Parenting books written about the Slow Parenting styles — Idle Parenting, Free Range Parenting, and Simplicity Parenting — all advocate for less parental intervention and more child autonomy during parenting.
The Slow Movement / Classic Slow Parenting
Originating in 1986 when Carlo Petrini protested the opening of a McDonald’s restaurant in Rome, the Slow Movement is about slowing down the pace of life. Carl Honore expanded the concept to parenting in his book ‘Under Pressure: Rescuing Our Children From the Culture of Hyper-parenting.’
Honoré writes about stepping back and letting our children face the world themselves and argues that parents (and society) drive children towards unfulfilling goals which can damage their future happiness and development. Testing, homework, after-school activities and even sports, which are basically enjoyable and healthy, become harmful when parents focus only on success and winning.
“Slow parents understand that childrearing should not be a cross between a competitive sport and product-development. It is not a project; it’s a journey.” – Carl Honore
The Idle Parent
‘The Idle Parent‘ by Tom Hodgkinson in 2009 is another alternative to over-parenting. Hodgkinson proposes that parents would be happier if they spent more time taking care of their own needs, as children can often function just fine without parental intervention.
His primary parenting principle is “leave them alone” in order to effectively raise happy, self-sufficient children.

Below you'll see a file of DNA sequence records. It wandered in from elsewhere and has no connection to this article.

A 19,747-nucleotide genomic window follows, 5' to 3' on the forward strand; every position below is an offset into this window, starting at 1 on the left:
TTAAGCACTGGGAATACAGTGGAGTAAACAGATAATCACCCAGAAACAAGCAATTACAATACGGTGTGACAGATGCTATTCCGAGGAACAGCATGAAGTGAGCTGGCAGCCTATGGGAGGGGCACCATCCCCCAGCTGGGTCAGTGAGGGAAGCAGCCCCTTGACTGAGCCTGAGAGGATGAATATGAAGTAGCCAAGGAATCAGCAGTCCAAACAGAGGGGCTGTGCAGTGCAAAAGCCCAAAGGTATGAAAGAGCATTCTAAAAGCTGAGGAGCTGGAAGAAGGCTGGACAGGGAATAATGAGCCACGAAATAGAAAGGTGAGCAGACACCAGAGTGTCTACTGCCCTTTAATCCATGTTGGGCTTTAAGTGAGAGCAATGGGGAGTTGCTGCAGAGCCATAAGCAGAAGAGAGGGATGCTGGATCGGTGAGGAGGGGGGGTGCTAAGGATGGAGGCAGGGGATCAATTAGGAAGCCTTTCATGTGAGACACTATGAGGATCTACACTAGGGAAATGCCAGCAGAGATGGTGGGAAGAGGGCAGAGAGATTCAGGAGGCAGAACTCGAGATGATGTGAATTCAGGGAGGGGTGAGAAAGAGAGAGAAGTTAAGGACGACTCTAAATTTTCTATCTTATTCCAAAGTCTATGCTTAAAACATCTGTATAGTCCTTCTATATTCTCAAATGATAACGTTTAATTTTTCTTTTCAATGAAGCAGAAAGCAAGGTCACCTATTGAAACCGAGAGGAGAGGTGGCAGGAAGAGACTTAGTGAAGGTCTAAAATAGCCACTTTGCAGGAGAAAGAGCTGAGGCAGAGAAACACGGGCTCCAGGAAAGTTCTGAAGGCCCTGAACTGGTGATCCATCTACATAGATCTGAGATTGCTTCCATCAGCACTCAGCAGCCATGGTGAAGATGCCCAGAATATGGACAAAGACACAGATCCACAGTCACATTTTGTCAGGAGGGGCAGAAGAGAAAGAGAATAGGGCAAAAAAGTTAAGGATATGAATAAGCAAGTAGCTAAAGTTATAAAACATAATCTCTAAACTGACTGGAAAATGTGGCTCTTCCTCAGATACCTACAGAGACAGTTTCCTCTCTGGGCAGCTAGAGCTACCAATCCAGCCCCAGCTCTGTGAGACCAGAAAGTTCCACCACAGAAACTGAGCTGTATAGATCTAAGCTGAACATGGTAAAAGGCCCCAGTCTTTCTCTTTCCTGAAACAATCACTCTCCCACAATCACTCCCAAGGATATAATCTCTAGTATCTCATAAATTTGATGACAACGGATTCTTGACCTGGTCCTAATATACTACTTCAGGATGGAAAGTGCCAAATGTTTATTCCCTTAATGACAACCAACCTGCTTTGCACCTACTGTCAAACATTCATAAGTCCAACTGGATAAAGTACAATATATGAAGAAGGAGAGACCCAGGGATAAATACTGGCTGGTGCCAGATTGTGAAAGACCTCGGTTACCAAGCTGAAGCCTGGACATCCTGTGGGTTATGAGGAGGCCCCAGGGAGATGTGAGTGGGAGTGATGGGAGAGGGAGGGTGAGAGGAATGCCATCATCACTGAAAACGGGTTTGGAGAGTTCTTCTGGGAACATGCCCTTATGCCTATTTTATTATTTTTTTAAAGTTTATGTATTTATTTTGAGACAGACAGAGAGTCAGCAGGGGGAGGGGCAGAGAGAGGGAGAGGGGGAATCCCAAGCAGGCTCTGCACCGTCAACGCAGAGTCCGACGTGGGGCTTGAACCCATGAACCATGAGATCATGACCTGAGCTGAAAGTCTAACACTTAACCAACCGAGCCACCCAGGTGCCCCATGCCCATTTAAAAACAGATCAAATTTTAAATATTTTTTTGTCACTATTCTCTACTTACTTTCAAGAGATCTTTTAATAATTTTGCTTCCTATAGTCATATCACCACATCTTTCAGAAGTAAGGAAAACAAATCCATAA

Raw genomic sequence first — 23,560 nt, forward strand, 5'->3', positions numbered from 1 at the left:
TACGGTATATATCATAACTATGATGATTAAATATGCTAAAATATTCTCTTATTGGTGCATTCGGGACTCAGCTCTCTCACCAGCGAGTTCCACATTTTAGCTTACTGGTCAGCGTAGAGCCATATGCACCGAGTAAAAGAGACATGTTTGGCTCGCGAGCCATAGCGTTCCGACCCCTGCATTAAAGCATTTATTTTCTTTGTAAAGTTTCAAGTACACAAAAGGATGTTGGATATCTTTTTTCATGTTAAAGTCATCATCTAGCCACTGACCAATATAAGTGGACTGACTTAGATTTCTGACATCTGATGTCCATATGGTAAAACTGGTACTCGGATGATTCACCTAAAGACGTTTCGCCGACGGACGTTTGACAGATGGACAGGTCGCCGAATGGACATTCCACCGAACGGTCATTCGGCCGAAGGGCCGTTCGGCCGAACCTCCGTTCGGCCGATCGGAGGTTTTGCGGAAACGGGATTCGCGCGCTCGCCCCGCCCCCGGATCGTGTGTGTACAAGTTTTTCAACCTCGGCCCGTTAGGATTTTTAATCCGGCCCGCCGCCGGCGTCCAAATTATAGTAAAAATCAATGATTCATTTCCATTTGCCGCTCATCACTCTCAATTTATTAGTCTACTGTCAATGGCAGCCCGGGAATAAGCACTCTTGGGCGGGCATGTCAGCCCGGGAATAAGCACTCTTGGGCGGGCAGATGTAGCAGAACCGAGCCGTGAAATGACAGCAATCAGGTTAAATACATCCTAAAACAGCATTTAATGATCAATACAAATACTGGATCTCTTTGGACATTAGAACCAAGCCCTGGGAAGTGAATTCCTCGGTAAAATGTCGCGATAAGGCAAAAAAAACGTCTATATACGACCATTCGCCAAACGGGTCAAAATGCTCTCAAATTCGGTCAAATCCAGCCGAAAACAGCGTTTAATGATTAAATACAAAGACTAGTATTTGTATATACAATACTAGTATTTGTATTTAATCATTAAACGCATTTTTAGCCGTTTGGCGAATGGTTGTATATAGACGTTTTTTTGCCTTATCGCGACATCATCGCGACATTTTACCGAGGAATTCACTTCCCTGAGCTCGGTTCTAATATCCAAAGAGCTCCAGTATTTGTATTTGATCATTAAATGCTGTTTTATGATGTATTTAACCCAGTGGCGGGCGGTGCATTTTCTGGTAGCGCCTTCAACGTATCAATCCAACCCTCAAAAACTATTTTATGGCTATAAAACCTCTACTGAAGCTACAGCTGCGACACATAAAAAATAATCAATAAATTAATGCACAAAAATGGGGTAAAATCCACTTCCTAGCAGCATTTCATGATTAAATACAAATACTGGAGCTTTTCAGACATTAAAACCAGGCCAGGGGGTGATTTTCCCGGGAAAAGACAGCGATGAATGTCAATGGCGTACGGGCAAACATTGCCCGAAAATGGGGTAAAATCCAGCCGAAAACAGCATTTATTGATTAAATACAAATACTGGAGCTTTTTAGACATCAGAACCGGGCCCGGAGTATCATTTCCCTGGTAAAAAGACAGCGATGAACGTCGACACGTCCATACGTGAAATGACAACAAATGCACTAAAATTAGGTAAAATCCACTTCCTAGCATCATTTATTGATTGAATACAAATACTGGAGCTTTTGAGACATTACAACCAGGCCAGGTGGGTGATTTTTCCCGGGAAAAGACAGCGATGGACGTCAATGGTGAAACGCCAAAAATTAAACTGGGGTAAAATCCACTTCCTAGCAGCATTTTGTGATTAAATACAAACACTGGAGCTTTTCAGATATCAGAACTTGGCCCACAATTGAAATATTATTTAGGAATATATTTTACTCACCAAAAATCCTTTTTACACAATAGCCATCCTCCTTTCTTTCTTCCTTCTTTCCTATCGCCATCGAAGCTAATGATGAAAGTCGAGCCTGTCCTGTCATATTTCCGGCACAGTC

Words of wisdom: ‘How to begin to educate a child. First rule: leave him alone. Second rule: leave him alone. Third rule: leave him alone’ – Tom Hodgkinson
Free Range Parenting
Another variation of slow parenting, author Lenore Skenazy advocates for the concept of free-range parenting in her book, ‘Free-Range Kids: How to Raise Safe, Self-Reliant Children’.
Skenazy discusses overparenting and deals with the concept of risk. The world can be a dangerous place. How should parents handle this risk – by hiding and shielding children from dangers, or teaching them effectively deal with risk in the real world?
Free-range parenting supports raising children who are given choice and independence. Unnecessary training, like flash cards for preschoolers or organized activities, limits opportunity for children to have fun and explore the world. Letting children wonder, explore, while still checking-in and teaching safety, are the hallmarks of free-range parenting.
In their book, ‘Simplicity Parenting: Using the Extraordinary Power of Less to Raise Calmer, Happier, and More Secure Kids’, authors Kim John Payne and Lisa Ross advocate for simplifying the home environment, streamlining schedules, scaling back information-overload, and minimizing parental involvement.
Payne and Ross write that childrearing in today’s busier, faster society is cluttered with too much stuff, too many choices, and too little time. With all these modern distractions, children are becoming anxious, having trouble focusing, and even be diagnosed with behavioral problems.